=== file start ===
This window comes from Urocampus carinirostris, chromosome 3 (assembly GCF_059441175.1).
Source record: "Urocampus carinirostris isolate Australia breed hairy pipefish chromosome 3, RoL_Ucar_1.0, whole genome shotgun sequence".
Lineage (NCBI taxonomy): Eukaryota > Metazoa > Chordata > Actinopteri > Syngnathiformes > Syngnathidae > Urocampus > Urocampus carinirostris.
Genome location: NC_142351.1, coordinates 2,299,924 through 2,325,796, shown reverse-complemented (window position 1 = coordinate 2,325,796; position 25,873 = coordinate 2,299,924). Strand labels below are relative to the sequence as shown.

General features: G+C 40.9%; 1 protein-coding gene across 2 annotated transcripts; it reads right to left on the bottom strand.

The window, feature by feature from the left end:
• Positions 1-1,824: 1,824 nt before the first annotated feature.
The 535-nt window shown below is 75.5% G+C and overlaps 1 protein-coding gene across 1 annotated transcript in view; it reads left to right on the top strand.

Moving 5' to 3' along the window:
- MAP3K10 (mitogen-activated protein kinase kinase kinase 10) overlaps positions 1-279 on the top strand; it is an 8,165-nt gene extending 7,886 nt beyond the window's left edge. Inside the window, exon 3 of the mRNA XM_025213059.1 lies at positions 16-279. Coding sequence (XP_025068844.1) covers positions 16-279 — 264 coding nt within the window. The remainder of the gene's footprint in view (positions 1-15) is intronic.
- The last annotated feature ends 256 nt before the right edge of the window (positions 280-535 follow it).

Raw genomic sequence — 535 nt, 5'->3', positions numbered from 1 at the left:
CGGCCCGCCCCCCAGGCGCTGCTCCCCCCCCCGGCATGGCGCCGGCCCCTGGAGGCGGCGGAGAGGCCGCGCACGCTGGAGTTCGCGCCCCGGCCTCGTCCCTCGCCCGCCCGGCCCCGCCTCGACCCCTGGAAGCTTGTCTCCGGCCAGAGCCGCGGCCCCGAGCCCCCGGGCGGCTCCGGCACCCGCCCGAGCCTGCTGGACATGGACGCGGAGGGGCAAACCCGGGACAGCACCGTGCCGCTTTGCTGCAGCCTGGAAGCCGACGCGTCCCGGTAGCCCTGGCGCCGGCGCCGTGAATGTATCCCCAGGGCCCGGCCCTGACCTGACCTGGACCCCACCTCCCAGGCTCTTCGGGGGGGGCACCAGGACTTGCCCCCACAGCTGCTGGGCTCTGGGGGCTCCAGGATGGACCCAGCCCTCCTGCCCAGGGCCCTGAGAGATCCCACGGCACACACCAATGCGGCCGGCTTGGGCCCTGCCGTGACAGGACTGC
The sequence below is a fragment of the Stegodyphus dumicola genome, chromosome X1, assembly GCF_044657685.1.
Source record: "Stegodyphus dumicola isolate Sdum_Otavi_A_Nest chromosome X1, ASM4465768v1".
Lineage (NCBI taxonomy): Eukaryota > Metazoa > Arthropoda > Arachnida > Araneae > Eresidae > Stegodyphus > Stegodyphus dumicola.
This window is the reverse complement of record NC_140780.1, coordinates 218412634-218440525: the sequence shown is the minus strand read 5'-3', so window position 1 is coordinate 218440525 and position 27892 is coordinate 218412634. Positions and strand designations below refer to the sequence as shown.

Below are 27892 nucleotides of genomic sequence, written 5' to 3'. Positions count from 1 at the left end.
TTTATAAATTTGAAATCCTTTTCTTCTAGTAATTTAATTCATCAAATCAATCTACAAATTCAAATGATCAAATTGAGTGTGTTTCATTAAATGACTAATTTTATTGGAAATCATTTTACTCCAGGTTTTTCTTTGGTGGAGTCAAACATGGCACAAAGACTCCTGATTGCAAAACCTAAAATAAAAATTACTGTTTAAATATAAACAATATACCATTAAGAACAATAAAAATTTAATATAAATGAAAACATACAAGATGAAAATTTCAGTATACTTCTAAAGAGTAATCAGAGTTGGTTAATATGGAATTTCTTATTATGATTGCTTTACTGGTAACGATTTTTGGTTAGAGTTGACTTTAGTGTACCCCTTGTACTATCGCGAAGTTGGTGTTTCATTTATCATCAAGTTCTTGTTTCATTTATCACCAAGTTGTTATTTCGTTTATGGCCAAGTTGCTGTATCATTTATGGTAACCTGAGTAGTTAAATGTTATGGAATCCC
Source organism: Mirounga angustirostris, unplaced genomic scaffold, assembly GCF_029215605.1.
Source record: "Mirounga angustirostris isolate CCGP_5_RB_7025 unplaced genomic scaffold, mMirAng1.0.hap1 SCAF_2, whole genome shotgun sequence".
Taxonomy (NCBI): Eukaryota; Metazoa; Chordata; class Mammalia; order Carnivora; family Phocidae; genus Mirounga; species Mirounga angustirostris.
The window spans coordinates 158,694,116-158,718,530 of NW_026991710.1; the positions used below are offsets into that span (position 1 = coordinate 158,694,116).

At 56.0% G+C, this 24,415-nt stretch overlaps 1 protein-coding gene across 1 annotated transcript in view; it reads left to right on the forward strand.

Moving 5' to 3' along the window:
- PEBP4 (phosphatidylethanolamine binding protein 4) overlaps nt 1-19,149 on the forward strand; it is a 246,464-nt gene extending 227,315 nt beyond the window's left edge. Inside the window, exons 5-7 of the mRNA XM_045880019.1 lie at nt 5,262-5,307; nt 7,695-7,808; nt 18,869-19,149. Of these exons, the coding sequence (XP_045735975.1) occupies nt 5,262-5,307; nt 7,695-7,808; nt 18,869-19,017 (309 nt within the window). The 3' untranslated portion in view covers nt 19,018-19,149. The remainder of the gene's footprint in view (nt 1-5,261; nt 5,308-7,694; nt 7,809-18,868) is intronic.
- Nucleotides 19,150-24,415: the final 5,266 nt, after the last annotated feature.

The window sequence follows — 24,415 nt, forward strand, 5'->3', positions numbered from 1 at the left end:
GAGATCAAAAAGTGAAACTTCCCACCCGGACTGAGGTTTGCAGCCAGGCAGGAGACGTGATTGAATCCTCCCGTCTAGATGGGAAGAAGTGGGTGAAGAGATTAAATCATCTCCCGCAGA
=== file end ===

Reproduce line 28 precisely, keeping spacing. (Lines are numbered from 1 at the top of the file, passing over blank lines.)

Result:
The window sequence follows — 24,415 nt, forward strand, 5'->3', positions numbered from 1 at the left end: